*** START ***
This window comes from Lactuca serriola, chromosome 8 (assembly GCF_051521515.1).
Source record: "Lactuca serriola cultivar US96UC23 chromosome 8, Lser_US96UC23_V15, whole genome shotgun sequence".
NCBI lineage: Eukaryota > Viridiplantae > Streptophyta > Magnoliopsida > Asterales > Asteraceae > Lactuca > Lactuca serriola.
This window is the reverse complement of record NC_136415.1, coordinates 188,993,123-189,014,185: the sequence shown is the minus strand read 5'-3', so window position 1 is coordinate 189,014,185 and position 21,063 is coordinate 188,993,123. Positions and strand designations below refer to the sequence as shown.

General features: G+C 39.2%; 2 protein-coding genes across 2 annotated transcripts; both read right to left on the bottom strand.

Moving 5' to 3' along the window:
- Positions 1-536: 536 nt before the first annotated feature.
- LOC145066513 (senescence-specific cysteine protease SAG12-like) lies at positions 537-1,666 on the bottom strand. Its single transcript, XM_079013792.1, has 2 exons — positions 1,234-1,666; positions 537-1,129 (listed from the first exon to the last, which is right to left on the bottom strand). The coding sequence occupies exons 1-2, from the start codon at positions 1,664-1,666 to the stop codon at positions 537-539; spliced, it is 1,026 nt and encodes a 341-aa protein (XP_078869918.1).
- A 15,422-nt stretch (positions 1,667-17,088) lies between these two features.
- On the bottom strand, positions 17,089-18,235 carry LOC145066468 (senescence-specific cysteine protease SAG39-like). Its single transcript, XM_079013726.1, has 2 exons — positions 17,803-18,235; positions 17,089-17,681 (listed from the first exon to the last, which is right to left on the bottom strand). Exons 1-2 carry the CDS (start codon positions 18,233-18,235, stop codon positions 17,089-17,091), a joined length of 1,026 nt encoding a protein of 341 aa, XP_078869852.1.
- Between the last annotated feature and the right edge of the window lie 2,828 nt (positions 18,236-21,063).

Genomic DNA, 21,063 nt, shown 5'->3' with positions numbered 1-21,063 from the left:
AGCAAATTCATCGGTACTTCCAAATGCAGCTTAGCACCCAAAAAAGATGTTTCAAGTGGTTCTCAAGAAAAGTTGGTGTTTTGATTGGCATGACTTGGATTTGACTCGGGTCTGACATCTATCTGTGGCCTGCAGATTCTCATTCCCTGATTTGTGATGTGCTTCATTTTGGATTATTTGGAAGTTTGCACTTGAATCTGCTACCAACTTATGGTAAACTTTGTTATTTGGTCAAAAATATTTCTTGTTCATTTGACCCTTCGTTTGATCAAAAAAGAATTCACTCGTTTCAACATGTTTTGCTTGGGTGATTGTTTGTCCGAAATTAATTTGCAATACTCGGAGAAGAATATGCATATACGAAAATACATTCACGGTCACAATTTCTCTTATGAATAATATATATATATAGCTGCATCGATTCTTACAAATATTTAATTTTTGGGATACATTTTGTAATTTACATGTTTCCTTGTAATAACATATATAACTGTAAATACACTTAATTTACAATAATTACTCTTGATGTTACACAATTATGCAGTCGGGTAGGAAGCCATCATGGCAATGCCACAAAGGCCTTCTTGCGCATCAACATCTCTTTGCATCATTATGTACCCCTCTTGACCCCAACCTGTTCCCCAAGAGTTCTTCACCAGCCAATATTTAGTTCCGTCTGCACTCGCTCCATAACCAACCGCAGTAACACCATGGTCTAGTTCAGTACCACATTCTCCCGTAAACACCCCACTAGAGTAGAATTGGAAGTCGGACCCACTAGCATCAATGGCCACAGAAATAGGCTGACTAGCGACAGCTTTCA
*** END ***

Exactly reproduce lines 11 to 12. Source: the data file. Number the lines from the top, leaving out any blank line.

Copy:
- Between the last annotated feature and the right edge of the window lie 2,828 nt (positions 18,236-21,063).

Genomic DNA, 21,063 nt, shown 5'->3' with positions numbered 1-21,063 from the left: